Where is Veneto? Veneto is the eighth largest region in Italy, with a total area of 18,391 square kilometres. It is located in the north-eastern part of Italy and is bordered to the east by Friuli-Venezia Giulia, to the south by Emilia-Romagna, to the west by Lombardy and to the north by Trentino-Alto Adige. At its northernmost corner it also shares a border with Austria. The provinces are: Belluno, Padova, Rovigo, Treviso, Venezia, Verona and Vicenza.
Prior to the unification of Italy, Veneto had been an independent state for over a thousand years, known as the Venetian Republic. Its capital was, and still is Venice, which for a period ruled one of the vastest and richest maritime republics and trade empires in the world. The region was annexed to Italy in 1866 after brief Austrian and French rule. Due to this recent annexation to the rest of Italy, most Venetians still retain their unique identity, and the Veneto is one of two Italian regions (along with Sardinia) whose inhabitants are officially recognized as being ‘A People’. This opened the way for a notable nationalist movement, of which many notable local politicians are members.
Once the heartland of the Venetian Republic, Veneto is today among the wealthiest, most developed and industrialised regions of Italy. Having one of the country’s richest historical, natural, artistic, cultural, musical and culinary heritages, it is also the most visited region of Italy, with about 60 million tourists every year. Besides Italian, most of the inhabitants also speak Venetian.
The capital of the Veneto is Venice, world-famous for its canals. It is built on an archipelago of 117 islands formed by 177 canals in a shallow lagoon. The islands on which the city is built are connected by 455 bridges. In the old centre, the canals serve the function of roads, and almost every form of transport is on water or on foot.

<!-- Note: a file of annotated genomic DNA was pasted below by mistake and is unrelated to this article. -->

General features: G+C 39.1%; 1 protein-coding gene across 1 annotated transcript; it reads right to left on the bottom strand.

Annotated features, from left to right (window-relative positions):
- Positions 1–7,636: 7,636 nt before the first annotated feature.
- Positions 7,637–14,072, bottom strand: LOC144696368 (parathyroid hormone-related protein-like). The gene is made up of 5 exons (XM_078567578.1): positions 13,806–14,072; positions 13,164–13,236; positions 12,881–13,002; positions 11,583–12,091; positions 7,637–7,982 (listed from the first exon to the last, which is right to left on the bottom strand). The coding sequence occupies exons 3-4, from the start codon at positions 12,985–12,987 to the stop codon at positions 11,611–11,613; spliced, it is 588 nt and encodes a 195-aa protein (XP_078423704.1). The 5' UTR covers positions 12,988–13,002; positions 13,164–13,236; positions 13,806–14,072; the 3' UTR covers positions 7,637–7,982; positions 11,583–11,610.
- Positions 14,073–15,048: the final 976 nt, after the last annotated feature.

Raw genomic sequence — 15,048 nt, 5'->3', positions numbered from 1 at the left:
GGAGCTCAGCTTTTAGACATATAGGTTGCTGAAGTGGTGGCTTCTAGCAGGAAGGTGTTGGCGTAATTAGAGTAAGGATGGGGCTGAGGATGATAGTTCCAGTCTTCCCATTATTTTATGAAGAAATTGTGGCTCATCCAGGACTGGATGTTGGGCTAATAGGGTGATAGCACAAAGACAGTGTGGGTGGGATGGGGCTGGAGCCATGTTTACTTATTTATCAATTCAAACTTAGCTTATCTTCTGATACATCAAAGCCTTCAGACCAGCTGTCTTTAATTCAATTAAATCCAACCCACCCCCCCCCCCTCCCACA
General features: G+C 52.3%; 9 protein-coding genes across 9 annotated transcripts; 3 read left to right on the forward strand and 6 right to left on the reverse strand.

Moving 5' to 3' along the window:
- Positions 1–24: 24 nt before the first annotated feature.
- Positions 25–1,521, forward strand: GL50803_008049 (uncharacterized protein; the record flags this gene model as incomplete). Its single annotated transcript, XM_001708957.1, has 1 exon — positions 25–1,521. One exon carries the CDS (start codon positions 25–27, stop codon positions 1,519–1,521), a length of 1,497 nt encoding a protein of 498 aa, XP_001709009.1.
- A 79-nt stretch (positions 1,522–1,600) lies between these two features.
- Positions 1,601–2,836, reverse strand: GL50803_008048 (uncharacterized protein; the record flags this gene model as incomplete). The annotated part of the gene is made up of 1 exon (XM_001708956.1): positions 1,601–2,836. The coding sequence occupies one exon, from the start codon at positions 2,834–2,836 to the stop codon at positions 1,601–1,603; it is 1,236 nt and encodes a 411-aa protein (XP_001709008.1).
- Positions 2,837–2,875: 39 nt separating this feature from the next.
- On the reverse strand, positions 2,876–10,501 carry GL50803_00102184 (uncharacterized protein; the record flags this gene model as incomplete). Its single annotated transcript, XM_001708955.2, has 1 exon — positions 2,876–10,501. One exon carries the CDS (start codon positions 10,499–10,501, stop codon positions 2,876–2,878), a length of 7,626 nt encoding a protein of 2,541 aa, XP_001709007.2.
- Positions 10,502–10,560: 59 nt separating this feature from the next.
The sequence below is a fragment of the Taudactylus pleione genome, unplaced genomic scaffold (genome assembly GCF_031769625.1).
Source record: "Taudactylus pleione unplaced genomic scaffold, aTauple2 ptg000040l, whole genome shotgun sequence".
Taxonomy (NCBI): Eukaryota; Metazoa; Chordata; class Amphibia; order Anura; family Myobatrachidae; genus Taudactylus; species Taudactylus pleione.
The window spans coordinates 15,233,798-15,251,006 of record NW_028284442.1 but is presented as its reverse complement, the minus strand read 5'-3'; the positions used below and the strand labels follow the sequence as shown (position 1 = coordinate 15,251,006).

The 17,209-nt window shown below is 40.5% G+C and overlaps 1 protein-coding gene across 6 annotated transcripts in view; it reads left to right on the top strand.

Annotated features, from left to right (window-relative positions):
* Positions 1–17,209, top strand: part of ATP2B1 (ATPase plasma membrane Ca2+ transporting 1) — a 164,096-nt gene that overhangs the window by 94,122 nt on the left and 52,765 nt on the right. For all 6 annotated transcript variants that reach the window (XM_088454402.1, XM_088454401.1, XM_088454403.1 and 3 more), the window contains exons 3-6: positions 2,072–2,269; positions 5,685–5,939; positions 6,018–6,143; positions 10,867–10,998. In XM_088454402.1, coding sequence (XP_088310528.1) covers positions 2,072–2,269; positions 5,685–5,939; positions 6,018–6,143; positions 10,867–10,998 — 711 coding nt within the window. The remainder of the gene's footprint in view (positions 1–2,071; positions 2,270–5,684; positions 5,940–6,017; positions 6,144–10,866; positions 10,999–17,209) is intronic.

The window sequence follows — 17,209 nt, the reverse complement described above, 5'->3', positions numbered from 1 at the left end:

Venice is one of the most important tourist destinations in the world, due to the city being one of the world’s greatest and most beautiful cities of art. The city has approxiamtely 50,000 tourists a day. Tourism has been a major sector of Venetian industry since the 18th century, when it was a major centre for the grand tour, due to its beautiful cityscape, uniqueness and rich musical and artistic cultural heritage.
Today there are numerous attractions in Venice, such as St Mark’s Basilica, the Grand Canal, and the Piazza San Marco, to name a few. The Lido di Venezia is also a popular international luxury destination, attracting thousands of actors, critics and other celebrities to the Venice Film Festival. The Venice Carnival is also a favourite tourist attraction.
|Languages spoken||Italian and other local dialects|